“The [first Gulf War] was basically unconscious. We live in a world of early childhood damage, of which George [H.] Bush is probably an excellent representative. Look at his stiff body language, his mechanical behavior. He got elected because he echoes our body language. When the opportunity arises to forget our internal damage, we embrace it.
The ego, in order to maintain its integrity and identity, has to have an enemy, so it becomes like a heat-seeking missile. After glasnost, we lost our enemy of forty years, the Soviet Union. For a few months, we talked about giving money to art or medicine or education. We floated around in ambiguity but finally couldn’t handle it.
If we can understand our inability to tolerate ambiguity and the fact that the ego must have an enemy in order to feel whole, then this war is completely explicable. We would have fought Ghana, Antarctica, it doesn’t really matter. We had to find an enemy . . .
What emerges as strength in this culture? The person who wages peace or lives without heroism? No. Just the opposite. Watch the body language of our elected officials: it’s wonderful—I mean sad, but wonderful. When George Bush announced that we were going to war, The New York Times declared, ‘A somber President Bush . . .’ Somber? He was giddy. There’s a pathetic quality to our heroism, and eighty-seven percent of the country thinks that’s what strength is about.”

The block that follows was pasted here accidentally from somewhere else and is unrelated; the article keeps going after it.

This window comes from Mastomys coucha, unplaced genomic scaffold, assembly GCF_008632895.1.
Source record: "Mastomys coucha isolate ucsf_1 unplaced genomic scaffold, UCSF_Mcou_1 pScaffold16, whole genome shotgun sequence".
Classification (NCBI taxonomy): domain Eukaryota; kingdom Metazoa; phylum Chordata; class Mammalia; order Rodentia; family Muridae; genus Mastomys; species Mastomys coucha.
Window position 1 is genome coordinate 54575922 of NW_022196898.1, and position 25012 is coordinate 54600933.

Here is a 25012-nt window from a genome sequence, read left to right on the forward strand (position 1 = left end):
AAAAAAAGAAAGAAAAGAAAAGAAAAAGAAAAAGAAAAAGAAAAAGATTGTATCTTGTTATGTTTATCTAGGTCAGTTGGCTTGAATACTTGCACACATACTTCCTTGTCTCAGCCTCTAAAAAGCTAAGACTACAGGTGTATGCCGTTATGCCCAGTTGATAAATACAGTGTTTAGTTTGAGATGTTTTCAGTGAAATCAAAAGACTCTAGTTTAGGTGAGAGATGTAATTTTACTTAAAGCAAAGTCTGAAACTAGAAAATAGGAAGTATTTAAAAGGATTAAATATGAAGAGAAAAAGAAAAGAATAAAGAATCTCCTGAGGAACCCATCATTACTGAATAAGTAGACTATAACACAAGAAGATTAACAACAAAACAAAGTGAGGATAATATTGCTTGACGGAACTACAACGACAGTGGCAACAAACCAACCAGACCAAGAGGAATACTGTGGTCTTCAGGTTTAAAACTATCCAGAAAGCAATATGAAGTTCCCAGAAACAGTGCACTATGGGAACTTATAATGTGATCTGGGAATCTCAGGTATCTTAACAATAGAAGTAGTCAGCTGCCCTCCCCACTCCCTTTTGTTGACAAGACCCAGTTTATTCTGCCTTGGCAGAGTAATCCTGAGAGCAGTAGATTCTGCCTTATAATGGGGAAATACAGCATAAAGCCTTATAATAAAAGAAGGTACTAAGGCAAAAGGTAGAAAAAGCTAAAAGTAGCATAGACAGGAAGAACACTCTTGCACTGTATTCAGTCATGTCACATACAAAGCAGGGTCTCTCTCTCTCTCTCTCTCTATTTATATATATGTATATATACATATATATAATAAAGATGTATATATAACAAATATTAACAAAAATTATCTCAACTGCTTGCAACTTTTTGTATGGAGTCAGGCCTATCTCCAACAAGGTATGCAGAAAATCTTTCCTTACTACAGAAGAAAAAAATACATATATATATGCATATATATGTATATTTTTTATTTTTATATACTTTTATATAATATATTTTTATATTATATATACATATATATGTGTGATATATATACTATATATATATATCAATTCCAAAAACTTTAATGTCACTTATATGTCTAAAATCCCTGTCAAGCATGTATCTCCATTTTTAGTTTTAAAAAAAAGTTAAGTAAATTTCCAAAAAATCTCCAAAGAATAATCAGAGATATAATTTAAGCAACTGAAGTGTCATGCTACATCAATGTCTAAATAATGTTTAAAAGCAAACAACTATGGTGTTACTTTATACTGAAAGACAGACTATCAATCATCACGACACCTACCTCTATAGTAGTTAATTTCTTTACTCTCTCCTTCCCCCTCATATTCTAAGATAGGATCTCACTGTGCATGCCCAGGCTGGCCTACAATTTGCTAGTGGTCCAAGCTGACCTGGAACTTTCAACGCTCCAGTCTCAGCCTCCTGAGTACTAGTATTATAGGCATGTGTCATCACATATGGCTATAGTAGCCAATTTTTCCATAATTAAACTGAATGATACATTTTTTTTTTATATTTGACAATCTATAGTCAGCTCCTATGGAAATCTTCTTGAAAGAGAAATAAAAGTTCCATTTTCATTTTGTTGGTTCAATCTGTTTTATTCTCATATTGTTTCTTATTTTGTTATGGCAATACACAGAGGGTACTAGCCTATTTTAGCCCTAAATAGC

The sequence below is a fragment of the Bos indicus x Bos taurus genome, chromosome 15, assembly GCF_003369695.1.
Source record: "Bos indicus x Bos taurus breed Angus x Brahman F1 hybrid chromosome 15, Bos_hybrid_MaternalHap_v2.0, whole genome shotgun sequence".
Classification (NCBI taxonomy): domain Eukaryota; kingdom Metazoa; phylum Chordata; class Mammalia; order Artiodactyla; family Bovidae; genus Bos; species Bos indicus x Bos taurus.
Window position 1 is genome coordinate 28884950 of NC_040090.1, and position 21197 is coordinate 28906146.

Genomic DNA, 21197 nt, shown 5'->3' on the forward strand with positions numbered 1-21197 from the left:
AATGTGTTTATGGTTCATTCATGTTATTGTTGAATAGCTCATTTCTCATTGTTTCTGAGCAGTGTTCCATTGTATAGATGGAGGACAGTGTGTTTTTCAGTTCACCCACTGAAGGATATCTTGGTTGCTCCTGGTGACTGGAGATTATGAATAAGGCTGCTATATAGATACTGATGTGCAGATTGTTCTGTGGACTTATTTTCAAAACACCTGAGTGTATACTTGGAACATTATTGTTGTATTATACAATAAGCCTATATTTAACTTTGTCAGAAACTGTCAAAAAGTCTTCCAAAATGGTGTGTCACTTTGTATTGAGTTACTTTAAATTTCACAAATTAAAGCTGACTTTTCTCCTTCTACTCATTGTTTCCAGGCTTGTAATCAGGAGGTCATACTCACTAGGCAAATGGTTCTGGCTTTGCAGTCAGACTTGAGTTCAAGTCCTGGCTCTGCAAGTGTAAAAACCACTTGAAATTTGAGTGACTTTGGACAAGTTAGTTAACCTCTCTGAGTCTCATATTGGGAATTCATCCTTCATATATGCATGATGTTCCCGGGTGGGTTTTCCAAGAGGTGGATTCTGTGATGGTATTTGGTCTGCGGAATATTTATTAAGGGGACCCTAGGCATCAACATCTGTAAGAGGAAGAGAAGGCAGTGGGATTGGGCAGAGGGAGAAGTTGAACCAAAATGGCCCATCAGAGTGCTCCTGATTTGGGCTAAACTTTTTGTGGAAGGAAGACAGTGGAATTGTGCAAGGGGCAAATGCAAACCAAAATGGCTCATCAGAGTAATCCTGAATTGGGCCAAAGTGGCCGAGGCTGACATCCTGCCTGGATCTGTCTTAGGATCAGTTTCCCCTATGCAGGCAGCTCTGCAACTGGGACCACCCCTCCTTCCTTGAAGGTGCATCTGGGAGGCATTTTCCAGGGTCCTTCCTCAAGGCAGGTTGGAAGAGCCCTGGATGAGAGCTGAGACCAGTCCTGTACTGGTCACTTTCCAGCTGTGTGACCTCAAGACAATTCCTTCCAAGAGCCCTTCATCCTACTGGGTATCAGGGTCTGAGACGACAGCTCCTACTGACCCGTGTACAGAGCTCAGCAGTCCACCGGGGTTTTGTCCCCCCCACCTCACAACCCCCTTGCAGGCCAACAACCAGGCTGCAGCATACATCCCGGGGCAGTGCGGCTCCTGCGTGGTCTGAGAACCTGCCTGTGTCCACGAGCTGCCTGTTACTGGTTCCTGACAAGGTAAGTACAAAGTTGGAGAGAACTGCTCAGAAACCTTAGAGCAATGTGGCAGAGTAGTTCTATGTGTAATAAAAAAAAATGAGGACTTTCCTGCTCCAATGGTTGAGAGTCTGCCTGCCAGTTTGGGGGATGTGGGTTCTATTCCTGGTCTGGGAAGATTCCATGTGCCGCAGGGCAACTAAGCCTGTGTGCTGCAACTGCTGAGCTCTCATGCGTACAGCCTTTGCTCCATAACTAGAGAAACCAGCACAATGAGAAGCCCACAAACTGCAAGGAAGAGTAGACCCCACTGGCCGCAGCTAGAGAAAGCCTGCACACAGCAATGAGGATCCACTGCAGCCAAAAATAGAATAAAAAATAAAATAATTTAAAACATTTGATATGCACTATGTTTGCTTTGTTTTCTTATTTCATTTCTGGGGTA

From an interview with Morris Berman for Omni magazine by Murray Cox (August 1991 issue). Of course, if Mr. Berman is correct, then this observation applies to Noriega and Gaddafi and our current invasions/occupations of Iraq and Afghanistan. If Mr. Berman is correct, then there is more of the same, endlessly . . .
Aside from Mr. Berman’s books, he oversees a rather interesting blog, Dark Ages America. DAA is noteworthy not only for his observations, but for the many comments he receives from his readers and his interacting with them. Go ahead and give it a read.